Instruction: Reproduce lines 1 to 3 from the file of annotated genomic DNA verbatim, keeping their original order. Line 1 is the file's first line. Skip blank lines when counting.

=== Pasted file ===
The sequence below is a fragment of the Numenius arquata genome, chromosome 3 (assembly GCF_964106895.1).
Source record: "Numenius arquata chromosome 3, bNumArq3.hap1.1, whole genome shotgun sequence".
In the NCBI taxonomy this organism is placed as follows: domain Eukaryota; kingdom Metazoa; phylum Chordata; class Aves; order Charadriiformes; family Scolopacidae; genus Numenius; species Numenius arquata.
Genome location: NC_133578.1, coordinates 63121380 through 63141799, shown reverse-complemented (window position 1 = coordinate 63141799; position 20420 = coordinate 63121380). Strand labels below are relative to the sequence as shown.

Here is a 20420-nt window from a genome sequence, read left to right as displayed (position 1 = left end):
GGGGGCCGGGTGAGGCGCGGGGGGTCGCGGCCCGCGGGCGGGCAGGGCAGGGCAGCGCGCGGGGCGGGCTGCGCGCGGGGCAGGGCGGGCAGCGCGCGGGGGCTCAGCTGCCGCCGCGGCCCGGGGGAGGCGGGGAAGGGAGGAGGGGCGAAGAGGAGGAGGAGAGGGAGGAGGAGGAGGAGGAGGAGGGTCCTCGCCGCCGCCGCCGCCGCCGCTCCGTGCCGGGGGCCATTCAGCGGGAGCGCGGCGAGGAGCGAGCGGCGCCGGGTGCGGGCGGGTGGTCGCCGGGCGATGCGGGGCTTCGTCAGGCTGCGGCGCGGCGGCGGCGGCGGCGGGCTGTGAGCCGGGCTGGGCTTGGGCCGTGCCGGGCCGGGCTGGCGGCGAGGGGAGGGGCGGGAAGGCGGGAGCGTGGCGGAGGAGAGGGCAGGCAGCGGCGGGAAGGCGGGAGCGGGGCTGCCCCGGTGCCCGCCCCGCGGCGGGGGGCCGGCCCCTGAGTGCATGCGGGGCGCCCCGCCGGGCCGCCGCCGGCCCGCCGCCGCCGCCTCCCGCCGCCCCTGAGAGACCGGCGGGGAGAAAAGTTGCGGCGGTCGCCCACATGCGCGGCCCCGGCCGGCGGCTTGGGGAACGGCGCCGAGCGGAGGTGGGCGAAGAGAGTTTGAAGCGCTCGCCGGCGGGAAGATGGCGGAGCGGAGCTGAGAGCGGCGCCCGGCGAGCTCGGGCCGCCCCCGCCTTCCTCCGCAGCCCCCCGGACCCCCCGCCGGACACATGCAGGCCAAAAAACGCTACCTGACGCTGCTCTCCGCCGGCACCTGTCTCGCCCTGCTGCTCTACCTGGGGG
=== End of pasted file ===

The sequence below is a fragment of the Numenius arquata genome, chromosome 3 (assembly GCF_964106895.1).
Source record: "Numenius arquata chromosome 3, bNumArq3.hap1.1, whole genome shotgun sequence".
In the NCBI taxonomy this organism is placed as follows: domain Eukaryota; kingdom Metazoa; phylum Chordata; class Aves; order Charadriiformes; family Scolopacidae; genus Numenius; species Numenius arquata.